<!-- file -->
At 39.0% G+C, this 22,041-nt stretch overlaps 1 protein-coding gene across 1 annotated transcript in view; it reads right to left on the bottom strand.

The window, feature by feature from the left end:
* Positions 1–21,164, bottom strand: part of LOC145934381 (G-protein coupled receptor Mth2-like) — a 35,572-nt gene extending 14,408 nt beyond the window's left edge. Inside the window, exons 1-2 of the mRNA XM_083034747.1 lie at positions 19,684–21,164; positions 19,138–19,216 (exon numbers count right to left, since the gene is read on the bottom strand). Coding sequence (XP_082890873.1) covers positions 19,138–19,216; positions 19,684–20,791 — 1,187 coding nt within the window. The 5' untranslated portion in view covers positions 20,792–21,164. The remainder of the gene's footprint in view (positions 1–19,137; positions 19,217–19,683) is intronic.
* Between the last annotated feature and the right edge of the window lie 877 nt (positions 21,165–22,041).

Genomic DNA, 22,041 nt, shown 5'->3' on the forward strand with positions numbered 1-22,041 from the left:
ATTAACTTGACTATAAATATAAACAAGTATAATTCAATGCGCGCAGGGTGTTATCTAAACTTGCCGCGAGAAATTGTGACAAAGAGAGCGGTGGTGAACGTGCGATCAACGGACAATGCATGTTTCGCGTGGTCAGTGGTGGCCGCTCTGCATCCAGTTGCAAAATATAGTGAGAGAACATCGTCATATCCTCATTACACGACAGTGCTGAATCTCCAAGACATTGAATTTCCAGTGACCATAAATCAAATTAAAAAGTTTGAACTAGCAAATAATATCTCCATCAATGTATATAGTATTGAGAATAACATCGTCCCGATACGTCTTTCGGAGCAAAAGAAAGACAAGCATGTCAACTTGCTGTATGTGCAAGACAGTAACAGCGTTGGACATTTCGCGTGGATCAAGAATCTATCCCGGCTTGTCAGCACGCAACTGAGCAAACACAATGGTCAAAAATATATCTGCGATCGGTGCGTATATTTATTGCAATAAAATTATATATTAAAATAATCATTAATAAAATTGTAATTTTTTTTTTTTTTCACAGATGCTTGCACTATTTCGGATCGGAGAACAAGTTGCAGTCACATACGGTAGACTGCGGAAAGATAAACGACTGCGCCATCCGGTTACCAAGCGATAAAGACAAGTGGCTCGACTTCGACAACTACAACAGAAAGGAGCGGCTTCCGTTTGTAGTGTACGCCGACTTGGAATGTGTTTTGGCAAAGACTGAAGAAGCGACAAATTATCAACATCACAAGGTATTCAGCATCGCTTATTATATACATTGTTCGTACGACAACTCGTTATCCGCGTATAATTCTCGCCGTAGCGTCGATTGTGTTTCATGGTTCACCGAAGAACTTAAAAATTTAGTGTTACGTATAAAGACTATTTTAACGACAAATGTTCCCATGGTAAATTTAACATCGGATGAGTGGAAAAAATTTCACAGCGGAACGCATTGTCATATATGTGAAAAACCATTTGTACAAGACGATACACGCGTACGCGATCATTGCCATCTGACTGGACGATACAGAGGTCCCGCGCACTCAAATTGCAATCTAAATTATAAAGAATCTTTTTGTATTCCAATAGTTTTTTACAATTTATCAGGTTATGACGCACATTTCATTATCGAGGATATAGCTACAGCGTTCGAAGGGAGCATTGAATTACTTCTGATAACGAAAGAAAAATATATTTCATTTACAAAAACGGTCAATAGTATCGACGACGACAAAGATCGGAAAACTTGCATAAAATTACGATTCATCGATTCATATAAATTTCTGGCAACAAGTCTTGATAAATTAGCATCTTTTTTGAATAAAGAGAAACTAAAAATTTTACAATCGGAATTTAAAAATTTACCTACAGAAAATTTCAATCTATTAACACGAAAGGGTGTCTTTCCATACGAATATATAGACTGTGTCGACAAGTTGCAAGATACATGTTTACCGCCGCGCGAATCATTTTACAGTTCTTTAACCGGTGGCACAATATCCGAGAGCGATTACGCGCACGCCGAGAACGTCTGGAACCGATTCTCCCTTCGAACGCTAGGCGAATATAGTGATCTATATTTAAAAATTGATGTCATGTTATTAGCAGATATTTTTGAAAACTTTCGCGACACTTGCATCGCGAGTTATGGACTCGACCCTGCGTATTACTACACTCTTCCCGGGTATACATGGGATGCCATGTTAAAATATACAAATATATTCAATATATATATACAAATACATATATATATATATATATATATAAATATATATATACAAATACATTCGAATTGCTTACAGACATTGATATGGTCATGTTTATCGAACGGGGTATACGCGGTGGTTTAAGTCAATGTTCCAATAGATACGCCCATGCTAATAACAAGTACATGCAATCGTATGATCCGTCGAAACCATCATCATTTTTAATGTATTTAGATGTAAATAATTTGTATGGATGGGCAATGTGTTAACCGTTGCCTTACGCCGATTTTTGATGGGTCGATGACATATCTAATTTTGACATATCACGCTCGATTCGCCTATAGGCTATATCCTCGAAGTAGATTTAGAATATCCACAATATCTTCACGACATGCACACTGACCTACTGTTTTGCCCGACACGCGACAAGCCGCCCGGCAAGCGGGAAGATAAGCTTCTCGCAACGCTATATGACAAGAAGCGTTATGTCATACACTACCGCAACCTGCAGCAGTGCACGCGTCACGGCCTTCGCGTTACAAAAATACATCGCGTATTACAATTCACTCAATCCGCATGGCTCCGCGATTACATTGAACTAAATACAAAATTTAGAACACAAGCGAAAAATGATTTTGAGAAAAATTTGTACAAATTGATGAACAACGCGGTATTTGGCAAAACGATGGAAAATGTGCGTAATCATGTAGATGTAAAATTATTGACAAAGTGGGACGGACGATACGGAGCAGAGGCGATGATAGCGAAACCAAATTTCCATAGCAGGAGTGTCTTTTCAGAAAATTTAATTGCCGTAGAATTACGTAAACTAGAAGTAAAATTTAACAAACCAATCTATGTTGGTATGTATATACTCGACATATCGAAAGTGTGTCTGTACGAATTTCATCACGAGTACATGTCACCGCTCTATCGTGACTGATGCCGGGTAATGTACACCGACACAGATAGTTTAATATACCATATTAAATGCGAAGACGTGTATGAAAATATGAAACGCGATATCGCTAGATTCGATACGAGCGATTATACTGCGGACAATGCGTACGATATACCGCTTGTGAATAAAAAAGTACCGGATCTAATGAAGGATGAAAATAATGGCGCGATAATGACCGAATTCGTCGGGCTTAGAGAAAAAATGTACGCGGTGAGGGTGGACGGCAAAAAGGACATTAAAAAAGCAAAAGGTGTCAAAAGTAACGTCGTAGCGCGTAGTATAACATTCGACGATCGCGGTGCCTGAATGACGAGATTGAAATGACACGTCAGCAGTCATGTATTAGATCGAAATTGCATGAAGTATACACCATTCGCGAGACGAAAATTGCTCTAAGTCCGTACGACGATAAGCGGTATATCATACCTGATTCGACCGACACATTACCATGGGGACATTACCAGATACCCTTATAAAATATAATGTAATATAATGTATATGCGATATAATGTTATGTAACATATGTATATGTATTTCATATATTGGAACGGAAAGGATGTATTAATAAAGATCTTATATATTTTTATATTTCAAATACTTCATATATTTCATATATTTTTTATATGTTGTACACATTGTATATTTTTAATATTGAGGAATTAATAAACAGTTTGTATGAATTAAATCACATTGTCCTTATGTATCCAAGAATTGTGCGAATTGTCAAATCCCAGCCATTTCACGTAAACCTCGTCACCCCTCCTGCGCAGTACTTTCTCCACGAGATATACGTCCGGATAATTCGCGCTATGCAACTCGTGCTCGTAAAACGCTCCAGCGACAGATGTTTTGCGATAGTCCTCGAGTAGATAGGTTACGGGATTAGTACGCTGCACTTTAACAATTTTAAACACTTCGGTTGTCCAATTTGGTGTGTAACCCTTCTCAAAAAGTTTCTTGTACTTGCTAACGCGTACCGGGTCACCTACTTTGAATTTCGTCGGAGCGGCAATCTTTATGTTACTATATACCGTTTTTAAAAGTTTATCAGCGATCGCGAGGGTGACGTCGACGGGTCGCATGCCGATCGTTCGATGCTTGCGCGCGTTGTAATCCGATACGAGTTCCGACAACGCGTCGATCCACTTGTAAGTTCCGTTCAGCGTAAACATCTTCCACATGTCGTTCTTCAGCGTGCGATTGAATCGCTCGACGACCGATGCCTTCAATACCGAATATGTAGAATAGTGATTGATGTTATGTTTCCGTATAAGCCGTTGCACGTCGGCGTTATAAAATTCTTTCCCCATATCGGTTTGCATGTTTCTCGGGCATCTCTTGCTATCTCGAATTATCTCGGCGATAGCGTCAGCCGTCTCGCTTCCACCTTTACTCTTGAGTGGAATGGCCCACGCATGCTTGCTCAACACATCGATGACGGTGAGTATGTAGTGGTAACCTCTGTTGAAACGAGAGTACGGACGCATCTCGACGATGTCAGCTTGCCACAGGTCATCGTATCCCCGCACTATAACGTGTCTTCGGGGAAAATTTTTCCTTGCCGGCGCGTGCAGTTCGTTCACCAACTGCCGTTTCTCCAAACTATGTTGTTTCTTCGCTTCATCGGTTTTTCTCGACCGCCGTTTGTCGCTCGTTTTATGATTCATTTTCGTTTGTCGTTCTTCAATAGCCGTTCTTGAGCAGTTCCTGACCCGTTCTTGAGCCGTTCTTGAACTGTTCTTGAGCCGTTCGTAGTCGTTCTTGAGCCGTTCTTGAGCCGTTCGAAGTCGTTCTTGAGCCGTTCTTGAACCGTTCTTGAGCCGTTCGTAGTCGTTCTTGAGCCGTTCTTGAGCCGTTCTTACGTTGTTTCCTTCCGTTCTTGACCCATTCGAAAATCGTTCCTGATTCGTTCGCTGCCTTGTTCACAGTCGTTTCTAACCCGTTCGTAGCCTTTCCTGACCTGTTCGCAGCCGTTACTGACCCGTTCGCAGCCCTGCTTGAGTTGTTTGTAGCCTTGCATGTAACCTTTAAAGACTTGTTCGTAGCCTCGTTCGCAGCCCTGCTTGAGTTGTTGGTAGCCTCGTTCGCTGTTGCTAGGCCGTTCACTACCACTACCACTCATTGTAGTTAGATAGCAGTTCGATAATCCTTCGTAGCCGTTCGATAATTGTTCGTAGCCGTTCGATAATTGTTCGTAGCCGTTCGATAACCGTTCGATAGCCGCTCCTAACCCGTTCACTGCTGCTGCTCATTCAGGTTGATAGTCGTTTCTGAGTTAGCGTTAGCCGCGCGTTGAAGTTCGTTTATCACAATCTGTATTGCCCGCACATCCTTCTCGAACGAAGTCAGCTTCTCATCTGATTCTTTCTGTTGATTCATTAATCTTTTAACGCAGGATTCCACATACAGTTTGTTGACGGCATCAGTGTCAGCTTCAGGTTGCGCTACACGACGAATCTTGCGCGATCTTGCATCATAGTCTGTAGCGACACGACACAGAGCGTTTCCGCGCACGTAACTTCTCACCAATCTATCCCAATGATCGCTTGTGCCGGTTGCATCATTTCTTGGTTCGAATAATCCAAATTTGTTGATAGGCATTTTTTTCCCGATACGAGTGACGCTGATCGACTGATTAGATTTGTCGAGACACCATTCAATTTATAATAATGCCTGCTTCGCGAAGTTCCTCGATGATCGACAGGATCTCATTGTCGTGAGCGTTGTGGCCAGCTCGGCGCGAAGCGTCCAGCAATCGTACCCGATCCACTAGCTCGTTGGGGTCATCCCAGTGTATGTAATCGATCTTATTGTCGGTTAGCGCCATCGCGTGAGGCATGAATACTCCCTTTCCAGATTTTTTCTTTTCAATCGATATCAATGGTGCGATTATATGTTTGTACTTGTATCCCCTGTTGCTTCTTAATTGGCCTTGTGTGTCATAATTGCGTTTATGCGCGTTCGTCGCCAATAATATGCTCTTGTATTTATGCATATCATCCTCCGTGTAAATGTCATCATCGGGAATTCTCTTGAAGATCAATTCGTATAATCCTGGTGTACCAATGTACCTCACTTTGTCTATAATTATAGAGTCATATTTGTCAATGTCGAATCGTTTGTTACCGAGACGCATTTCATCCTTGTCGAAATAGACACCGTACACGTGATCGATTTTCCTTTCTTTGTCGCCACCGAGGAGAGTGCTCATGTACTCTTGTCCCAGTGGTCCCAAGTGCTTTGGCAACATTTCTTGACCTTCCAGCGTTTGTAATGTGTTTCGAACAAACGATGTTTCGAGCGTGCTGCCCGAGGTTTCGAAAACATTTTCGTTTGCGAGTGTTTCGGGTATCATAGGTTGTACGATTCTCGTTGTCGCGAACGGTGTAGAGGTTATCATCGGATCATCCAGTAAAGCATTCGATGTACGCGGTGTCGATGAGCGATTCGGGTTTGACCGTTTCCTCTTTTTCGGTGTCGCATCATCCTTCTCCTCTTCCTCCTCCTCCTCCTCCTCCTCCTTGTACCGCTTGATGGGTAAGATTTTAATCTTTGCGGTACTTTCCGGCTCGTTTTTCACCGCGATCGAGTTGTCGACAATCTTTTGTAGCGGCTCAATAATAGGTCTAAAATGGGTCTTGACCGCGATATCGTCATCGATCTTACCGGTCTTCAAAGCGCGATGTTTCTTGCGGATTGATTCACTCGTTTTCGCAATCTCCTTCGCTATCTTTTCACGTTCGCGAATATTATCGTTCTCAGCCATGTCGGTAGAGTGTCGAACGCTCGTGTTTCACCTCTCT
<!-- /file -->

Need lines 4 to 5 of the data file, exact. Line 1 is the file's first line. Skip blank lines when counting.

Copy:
* Between the last annotated feature and the right edge of the window lie 877 nt (positions 21,165–22,041).

Genomic DNA, 22,041 nt, shown 5'->3' on the forward strand with positions numbered 1-22,041 from the left: